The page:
Shechem was the point of initial arrival in Canaan for Abram/Abraham.  When Abram arrived at Shechem, he seems to have stayed for some short while and to have built one of his altars there.

The next significant event was the arrival of Jacob after his Aramaen adventures.  He was a “native” of Canaan, but left to avoid his brother’s wrath and to find wives for himself.  When he returned to Canaan, Shechem was the first major dwelling for him.  He acquired property near Shechem.  It was at Shechem that his sons Simeon and Levi so seriously offended him in the murder of the men of Shechem after the rape of their sister Dinah.

It was also to Shechem that Jacob sent Joseph in search of his older brothers.  On this venture, the brothers seized Joseph and sold him into slavery.

Scripturally, Shechem is not associated with Isaac.

In the later history of the Israelites, Shechem became one of the cities of refuge and lay in the territory of the tribe of Ephraim. (Joshua 20:7)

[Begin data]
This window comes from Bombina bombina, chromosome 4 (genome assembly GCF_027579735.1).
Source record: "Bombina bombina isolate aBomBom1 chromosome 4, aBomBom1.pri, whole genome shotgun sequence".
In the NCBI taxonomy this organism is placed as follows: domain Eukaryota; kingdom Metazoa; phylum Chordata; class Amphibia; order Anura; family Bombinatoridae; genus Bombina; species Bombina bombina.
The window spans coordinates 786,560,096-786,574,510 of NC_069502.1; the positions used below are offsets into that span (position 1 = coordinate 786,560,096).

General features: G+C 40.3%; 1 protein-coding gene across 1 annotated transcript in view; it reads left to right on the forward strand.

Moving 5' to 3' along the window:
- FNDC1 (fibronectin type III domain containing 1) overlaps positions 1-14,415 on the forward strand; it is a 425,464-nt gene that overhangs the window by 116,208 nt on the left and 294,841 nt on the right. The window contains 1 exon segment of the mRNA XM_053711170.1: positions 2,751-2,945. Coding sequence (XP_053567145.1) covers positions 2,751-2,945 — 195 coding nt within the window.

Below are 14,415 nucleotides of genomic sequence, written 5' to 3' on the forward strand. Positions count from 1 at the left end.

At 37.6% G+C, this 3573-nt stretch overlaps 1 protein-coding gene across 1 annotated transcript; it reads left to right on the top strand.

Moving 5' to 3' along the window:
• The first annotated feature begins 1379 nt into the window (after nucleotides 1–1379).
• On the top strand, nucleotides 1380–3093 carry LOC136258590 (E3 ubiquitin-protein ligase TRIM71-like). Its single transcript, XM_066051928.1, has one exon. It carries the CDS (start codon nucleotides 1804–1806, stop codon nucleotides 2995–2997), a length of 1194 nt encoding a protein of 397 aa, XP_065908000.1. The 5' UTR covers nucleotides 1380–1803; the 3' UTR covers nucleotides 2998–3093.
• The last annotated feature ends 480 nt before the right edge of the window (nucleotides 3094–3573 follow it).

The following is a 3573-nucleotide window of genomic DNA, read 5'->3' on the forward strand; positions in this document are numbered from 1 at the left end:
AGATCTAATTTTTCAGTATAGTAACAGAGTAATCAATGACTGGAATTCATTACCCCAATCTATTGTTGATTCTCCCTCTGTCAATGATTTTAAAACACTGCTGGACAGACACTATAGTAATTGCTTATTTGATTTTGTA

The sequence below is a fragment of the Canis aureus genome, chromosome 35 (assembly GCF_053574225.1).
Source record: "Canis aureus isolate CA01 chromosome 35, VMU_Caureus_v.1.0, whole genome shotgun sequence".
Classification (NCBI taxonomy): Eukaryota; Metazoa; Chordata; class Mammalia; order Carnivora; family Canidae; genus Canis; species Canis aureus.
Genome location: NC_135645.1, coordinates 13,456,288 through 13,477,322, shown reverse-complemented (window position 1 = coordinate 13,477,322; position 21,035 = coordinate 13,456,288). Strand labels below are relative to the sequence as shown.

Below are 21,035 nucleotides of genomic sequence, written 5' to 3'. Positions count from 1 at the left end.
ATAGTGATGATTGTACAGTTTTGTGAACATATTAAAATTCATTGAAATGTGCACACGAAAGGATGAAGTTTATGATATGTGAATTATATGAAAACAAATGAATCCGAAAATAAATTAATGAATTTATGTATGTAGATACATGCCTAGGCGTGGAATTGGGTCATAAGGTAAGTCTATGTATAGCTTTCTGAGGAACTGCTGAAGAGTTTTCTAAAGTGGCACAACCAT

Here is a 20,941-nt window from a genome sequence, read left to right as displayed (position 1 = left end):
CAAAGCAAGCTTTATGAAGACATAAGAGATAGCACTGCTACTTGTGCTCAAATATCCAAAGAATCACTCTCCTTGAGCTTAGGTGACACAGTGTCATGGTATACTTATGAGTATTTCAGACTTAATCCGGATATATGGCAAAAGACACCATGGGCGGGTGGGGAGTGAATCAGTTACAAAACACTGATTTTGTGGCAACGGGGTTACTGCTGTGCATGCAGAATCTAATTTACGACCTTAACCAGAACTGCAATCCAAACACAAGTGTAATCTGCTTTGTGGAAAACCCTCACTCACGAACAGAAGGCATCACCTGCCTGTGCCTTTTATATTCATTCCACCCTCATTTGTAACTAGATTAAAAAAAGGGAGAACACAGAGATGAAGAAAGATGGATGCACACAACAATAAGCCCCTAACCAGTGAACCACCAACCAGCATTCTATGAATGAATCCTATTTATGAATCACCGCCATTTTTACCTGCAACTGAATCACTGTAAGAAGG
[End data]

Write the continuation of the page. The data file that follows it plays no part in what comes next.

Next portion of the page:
Joshua held a national conference at Shechem. (Joshua 24) probably because of its nearly central location.

Judges 9 contains the history of the wicked man, Abimelech, who was a son of Gideon and reflects on the wicked character of the citizens of Shechem, which was the home town of Abimelech.

Rehoboam the son of Solomon was crowned king in Shechem. (1 Kings 12:1).  Jeroboam took Shechem a short time later and it figured as a fortified city of the northern kingdom thereafter.

Below is an image of the City of Shechem. Click on the image to see an enlarged version of the map.

The City of Shechem


When Abram left Shechem a short time after arriving in Canaan, his next listed campsite was at a place that came to be called Bethel.  Based on the passage in which Jacob assigned the name to the place, it does not seem that Abram or the Canaanites gave Bethel its name. (Genesis 28:19). There was a place name nearby that was called Luz, assumedly a Canaanite town.